Cover of May 2011 NSA SPEAKER Magazine

You can read the full article by clicking on the cover image at right.  In summary, though, the thrust of my anecdote and article is twofold:

  1. Great speakers and performers can create moments that are both unforeseeable and unforgettable by exploring unexpected detours in some presentations, so long as…
  2. The speaker/performer has well-developed presentation skills, a knack for keeping cool under fire, and a deep knowledge of “outs” sufficient to bring practically any challenging situation to a successful conclusion.

In the article, I briefly mention the concept of “outs” as it exists in the performance of theatrical magic and mentalism.  An “out” in a magical context is an answer to the question “How am I going to get out of this?”  The performer asks “what if?” and supposes a variety of challenges or changes that could affect the outcome of a routine, then devises responses to each of those situations that will still allow for a successful and entertaining conclusion to the presentation.

This is not a new concept, of course. Contingency planning has existed since the first time a human being had to solve the same problem twice. Every day, millions of executives, managers, team leaders, and individuals ask themselves the same kinds of “what if” questions as they plan their own projects. What if these key personnel are unavailable? What if those shipments are delayed? What if we don’t get approval for that part of the project?

An interesting paradigm shift happens, though, when you expand the thought process beyond reactive “contingency planning” to proactive “risk management.” In this context, certain risks are considered acceptable based on the knowledge and skill of the decision-maker. Investors and portfolio managers are well acquainted with the idea that some risks are easily worth taking because the potential benefits are large and the downsides can be minimized when approached with expert-level skill. The idea, of course, is to tilt the risk versus reward equation in your favor by using deep skills to devise the outs that minimize the downsides of risk.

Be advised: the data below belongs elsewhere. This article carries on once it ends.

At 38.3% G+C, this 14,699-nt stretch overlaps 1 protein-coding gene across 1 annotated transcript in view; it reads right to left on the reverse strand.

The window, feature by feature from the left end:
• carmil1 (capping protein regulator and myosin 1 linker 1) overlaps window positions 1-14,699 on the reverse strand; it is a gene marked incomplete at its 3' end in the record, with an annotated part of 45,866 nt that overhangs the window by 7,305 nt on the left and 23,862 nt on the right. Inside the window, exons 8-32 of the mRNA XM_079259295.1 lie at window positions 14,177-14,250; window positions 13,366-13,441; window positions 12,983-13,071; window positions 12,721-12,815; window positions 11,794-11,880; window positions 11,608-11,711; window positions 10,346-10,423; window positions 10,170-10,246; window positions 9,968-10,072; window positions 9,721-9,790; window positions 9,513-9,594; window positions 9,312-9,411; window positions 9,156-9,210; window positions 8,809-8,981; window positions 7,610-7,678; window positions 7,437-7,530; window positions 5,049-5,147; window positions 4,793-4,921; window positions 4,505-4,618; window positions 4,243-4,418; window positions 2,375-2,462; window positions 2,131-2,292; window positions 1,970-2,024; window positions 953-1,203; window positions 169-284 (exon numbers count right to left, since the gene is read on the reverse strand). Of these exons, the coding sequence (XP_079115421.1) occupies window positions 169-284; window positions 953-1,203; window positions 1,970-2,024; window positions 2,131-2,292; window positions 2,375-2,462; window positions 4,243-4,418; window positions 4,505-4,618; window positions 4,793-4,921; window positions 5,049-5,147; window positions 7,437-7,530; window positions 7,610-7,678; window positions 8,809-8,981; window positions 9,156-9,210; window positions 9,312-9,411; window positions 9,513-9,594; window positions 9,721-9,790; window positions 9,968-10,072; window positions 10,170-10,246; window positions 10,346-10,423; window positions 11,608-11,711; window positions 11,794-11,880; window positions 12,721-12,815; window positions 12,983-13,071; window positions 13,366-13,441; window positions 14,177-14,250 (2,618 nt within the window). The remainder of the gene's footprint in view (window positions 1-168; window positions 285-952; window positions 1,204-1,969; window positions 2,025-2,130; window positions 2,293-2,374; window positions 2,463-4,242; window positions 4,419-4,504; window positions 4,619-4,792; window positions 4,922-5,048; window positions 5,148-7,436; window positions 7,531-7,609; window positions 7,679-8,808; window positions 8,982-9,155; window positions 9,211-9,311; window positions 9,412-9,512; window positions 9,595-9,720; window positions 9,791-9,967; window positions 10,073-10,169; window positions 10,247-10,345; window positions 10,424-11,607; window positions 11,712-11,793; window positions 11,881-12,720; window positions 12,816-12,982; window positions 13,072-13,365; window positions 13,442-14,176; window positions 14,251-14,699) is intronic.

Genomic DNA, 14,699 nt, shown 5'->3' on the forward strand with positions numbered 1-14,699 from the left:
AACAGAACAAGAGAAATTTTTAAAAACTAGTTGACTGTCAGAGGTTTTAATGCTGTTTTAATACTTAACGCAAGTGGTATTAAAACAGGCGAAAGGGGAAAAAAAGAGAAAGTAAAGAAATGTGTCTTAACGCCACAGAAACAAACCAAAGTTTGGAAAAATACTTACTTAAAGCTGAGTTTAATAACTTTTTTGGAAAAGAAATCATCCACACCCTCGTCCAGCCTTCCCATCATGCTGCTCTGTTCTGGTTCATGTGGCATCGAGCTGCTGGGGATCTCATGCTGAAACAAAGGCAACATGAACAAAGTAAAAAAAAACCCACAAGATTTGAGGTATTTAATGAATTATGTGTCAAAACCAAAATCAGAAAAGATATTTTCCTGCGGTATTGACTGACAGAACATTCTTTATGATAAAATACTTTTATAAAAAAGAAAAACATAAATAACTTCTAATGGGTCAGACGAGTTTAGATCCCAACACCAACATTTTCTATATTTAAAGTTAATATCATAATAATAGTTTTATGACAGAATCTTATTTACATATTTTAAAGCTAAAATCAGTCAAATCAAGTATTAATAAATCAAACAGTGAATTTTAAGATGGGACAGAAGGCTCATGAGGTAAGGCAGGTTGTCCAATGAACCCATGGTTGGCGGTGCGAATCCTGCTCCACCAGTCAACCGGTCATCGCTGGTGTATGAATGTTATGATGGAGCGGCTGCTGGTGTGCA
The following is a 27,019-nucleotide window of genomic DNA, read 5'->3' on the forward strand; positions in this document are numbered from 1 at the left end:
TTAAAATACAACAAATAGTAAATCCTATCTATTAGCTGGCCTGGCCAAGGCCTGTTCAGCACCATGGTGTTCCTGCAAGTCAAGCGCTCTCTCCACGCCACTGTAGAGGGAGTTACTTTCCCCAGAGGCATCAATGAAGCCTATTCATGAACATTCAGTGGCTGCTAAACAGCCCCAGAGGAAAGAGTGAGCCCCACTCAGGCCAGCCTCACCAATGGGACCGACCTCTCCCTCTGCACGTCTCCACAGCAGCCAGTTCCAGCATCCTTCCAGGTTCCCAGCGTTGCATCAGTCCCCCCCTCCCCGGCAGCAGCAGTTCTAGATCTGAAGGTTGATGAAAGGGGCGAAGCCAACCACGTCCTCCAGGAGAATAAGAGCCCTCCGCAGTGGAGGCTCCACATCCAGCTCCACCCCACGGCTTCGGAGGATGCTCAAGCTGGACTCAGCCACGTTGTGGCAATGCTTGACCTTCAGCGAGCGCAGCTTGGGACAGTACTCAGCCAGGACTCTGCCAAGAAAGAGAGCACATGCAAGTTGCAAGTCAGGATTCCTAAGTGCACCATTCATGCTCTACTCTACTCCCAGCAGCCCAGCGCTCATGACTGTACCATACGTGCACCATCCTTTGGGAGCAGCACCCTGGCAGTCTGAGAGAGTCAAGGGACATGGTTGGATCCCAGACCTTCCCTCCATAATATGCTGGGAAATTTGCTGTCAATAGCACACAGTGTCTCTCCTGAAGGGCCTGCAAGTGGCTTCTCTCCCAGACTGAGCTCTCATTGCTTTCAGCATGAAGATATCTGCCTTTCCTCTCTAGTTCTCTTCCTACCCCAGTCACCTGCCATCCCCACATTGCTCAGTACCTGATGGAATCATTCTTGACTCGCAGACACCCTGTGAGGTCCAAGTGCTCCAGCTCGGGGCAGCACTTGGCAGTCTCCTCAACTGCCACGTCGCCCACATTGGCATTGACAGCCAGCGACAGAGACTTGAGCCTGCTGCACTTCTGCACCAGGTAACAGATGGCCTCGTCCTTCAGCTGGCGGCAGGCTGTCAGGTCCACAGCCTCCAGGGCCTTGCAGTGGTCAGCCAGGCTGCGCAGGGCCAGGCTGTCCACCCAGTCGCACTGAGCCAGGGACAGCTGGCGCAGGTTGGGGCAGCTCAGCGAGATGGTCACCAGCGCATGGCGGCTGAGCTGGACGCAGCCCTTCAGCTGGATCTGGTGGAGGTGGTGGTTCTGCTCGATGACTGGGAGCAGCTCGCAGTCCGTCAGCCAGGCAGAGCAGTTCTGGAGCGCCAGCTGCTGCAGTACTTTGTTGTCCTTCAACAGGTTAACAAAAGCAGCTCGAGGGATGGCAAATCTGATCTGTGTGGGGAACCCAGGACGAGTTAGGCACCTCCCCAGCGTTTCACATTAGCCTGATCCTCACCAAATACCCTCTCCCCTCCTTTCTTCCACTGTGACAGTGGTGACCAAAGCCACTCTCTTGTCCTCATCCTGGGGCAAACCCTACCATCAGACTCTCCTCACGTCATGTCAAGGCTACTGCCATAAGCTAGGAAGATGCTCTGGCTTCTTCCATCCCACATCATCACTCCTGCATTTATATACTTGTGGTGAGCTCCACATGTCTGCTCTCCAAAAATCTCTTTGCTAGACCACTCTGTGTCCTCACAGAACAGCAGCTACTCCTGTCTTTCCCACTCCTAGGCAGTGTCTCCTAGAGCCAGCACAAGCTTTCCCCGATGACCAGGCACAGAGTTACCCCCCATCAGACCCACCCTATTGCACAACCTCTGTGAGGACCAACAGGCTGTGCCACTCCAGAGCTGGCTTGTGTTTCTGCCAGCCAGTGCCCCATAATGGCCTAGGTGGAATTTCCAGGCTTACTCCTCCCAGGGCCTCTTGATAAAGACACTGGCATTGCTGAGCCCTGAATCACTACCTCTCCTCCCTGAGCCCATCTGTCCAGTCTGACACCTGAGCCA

Mastering the concept of “outs” gives leaders, managers, and even speakers and performers the freedom to explore alternate paths with a vastly reduced risk of failure. That freedom, in turn, sparks creativity — by exploring alternate paths, you may find successful approaches that you otherwise wouldn’t have known about. Sometimes, as in the article, those paths may lead to serendipitous finales that cannot be repeated. Often, though, those paths can lead to observations, offhand comments, and new insights that can add texture and value to the presentation, and which can be permanently incorporated into the script. Anyone can be spontaneous, but the person who has done some advanced planning can be spontaneous with a higher degree of success, and can leverage that success repeatedly in the future.

Mandi Stanley's No Panic Plan for Presenters

Mandi Stanley's excellent book, "The No-Panic Plan for Presenters," will help you make more effective live presentations.

By the way, if it weren’t for Mandi Stanley then I wouldn’t have appeared in the magazine at all. Mandi is a good friend and an excellent speaker and trainer with a mountain of achievements to her credit.  Her new book, The No-Panic Plan for Presenters, included my story and she recommended it for inclusion in the magazine.  Thanks, Mandi!

If you find yourself in front of a group of people who expect you to make a coherent, understandable presentation – whether daily, frequently or just occasionally – then you owe it to yourself and your audience to get a copy of Mandi’s book.  Besides being an informative and helpful work, it’s also a fun read.  Reap the insights and benefits of lessons learned by Mandi and many other speakers who have been down these paths before.  Let me know what you think about the article and the book by leaving a comment here.

Thanks again for your support and readership!